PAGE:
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on December 23, 2022
This is the page for the performance on December 23, 2022.
Choreography Martin Schläpfer, Marius Petipa

Cast 23.12.2022

Conductor Patrick Lange
Music Piotr I. Tschaikowski Giacinto Scelsi
Choreography Martin Schläpfer Marius Petipa
Stage Design Florian Etti
Costume Design Catherine Voeffray
Licht & Video Thomas Diek
Dramaturge Anne do Paço
Die Königin Ketevan Papava
Der König Eno Peci
Prinzessin Aurora Elena Bottaro
Prinz Désiré Marcos Menha
Catalabutte François-Eloi Lavignac
La Fée des Lilas Ioanna Avraam
Carabosse Gala Jovanovic
Der Blaue Vogel Arne Vandervelde
Prinzessin Florine Natalya Butchko
Faun Daniel Vizcayo
Die Waldfrau Yuko Kato


There are countless variations on the fairy tale of Princess Aurora who is cursed by Carabosse and protected by the Lilac Fairy and falls into a hundred-year sleep until Prince Désiré finally manages to find his way into her castle overgrown with roses. The story of a woman who remains dormant until she is reawakened by the kiss of a brave hero is a trope of numerous sagas and myths. Sleeping Beauty is one of the gentlest and most beautiful of these, while other versions are more violent and cruel. Its openness to interpretation persists to this day: in telling a story about the battle of light against darkness, time against evil and bitterness, and also a story where fairies and other crea- tures are a natural part of people’s everyday life.

The folk tale, which already existed in a number of variations, was first written down in 1636 by the Italian Giambattista Basile. The best-known versions are by Charles Perrault and the Brothers Grimm. The story found its way on to the ballet stage as early as 1829, where it was performed at the Paris Opera, choreographed by Jean-Pierre Aumer to music by Louis Joseph Ferdinand Hérold and with a libretto by Eugène Scribe – established theatre makers who did not, however, score a hit on this occasion. Brought together at the behest of the theatre director Ivan Alexandrovich Vsevolozhsky, Pyotr Ilyich Tchaikovsky – with his magnificent score Spyashchaya krasavitsa – and the choreographer Marius Petipa – with a structure of perfect proportions – managed to create perhaps the most complete work of the Russian ballet repertoire, which was first performed on 15 January 1890 at the Mariinsky Theatre in St. Petersburg.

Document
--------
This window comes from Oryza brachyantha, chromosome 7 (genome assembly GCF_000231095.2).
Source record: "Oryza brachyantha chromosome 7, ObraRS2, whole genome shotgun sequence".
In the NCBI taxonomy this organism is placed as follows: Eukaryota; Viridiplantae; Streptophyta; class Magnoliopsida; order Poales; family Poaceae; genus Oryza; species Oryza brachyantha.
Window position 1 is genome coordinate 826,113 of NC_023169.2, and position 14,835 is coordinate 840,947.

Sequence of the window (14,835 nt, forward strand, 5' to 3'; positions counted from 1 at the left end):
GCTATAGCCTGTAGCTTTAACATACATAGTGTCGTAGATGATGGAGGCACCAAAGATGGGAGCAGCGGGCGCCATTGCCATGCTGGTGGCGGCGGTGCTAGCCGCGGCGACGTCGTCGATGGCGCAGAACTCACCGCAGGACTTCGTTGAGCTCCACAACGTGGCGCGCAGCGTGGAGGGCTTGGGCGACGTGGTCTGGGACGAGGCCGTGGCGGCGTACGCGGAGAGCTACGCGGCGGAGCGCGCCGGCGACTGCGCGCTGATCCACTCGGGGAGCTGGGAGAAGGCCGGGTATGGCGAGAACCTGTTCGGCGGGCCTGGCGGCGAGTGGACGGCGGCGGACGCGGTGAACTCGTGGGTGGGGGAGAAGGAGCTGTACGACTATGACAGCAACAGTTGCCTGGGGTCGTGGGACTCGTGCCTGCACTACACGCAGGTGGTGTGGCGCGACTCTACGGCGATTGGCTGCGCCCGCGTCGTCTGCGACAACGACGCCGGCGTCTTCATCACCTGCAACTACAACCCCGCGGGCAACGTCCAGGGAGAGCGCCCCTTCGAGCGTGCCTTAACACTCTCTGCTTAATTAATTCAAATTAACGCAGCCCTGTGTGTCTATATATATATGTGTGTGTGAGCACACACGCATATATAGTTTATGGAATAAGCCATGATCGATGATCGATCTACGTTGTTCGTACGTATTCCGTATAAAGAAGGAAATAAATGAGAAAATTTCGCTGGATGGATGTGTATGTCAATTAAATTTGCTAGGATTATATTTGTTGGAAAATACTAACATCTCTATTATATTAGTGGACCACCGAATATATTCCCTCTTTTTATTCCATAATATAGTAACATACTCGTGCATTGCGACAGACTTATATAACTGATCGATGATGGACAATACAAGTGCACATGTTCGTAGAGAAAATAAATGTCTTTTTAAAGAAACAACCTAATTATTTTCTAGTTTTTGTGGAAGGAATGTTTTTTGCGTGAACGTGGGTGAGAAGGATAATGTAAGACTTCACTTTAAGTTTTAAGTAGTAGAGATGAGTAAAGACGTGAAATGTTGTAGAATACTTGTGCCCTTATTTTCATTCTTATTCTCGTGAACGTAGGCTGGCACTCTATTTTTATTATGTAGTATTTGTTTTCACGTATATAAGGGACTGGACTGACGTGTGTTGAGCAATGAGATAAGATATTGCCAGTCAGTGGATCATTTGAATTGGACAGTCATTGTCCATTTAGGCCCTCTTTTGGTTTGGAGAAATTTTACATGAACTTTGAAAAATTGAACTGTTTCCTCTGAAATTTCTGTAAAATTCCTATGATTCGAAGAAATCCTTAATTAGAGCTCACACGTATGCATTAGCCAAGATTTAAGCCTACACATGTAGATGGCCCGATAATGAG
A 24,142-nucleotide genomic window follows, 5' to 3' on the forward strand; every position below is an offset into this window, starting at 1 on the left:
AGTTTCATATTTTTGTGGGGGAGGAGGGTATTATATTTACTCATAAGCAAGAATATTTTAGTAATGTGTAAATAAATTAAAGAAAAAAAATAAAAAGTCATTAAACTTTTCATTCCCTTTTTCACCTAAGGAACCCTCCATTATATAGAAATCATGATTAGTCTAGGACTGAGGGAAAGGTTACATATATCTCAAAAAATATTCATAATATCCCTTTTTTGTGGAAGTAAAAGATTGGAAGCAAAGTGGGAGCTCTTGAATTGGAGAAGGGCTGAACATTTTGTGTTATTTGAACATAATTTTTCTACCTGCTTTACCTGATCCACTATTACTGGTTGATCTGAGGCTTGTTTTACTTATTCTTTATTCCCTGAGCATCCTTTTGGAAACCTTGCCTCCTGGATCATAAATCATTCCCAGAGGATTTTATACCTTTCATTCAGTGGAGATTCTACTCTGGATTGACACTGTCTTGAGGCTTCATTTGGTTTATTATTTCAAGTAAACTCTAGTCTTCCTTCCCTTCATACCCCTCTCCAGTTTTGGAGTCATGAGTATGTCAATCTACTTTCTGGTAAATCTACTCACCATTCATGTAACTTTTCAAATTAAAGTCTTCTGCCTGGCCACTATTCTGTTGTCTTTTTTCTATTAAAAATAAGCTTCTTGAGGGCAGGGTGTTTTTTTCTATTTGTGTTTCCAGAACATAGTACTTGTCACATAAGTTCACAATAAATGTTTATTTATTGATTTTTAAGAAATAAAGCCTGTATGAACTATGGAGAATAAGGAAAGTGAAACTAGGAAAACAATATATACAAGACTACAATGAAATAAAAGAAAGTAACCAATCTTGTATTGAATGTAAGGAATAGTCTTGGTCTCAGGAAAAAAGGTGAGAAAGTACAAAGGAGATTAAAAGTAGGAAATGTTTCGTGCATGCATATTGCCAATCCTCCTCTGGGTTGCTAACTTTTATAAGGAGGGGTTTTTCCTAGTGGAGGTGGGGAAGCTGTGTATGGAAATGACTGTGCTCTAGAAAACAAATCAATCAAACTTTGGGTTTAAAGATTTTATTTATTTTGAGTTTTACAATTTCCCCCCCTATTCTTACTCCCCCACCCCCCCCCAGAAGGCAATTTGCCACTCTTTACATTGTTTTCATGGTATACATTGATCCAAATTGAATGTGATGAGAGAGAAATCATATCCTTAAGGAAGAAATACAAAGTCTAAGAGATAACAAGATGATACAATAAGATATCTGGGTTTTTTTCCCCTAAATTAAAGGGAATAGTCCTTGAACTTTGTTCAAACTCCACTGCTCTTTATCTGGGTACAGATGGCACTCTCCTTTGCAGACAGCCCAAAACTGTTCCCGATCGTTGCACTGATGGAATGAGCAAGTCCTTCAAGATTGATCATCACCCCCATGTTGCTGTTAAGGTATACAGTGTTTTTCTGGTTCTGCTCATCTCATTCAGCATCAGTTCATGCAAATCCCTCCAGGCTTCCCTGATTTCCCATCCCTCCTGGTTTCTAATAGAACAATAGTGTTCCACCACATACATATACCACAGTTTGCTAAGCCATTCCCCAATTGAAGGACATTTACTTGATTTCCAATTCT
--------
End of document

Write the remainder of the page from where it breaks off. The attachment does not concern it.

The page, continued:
To this day, staging this work with such a rich array of characters, dances and themes remains a sublime and challenging task. Martin Schläpfer has now created his own version with the Vienna State Ballet, using dance of beauty and virtuosity to probe the inner life of its characters. Martin Schläpfer’s Sleeping Beauty aims at the very heart of the fairy tale, exposing it to the questions of our own time.

Program booklet 2,50 €


The King and Queen have wished for a child for many years.
Nine months later, the Queen has given birth to a baby girl. She is to be called Aurora.
Her parents give a magnificent party to celebrate her Christening. Amongst the many guests are six fairies, their partners and children. They bring generous gifts for the child. Then the Master of Ceremonies Catalabutte bursts in, agitated. He has made a mis- take and failed to invite one fairy: Carabosse. Outraged at being slighted, she enters the room with her entourage. All attempts to calm her down are in vain. Carabosse places a curse on the Princess: once Aurora has grown to be a young woman, she will prick her finger on a spindle and die. But the Lilac Fairy stands up to Carabosse. She manages to mitigate the curse of death to a long sleep. The King and Queen lament Aurora’s fate – and their own. Catalabutte is devastated.


Aurora has grown up at the royal court, where she is protected from every danger. Today is her 16th birthday. Pages have the job of ensuring that all the security measures are fol- lowed, but discover that one of them cannot stop spinning – which is forbidden at court.
The party is already in full swing when Aurora enters the ballroom. Everyone is en- chanted by the young Princess – including the four Princes who have all come to ask for her hand in marriage. Suddenly a stranger appears among the guests and hands Aurora a spindle. Fascinated by this unfamiliar object, she starts to dance with it and – before anyone can stop her – she pricks herself. The stranger reveals herself to be Carabosse. However, the Lilac Fairy keeps her promise and prevents Aurora’s death. The Lilac Fairy and Carabosse face off against each other.


For a hundred years, people have spoken about an enchanted castle where a Princess and her entire court must sleep until a Prince breaks the spell. Désiré has heard this story too. He has already travelled through countless forests in a vain search for the sleeping beauty. But today feels different. Nature is talking to him – a Woman from the Woods, a Faun, the Lilac Fairy.
He finds the path to Aurora and breaks the spell with a kiss. They both fall in love at first sight. The court, too, awakens from its enchanted sleep. Aurora is able to hug Catalabutte and her parents and introduce them to Prince Désiré. Carabosse is forced to acknowledge that she has been defeated. Désiré forgives her.


Aurora and Désiré celebrate their wedding. Numerous guests offer their congratulations, including the fairies, the Bluebird, his Princess and two cats. Suddenly the room falls silent – the Woman from the Woods and the Faun have appeared.
Prince Désiré brings Carabosse back to join the others. There is a final confrontation with the Lilac Fairy. Aurora and Désiré dance the wedding waltz.
The King and Queen know that their time is now over. They pass on their crowns and the responsibilities that go with them to Aurora and Désiré and withdraw – along with the fairies, animals and woodland creatures.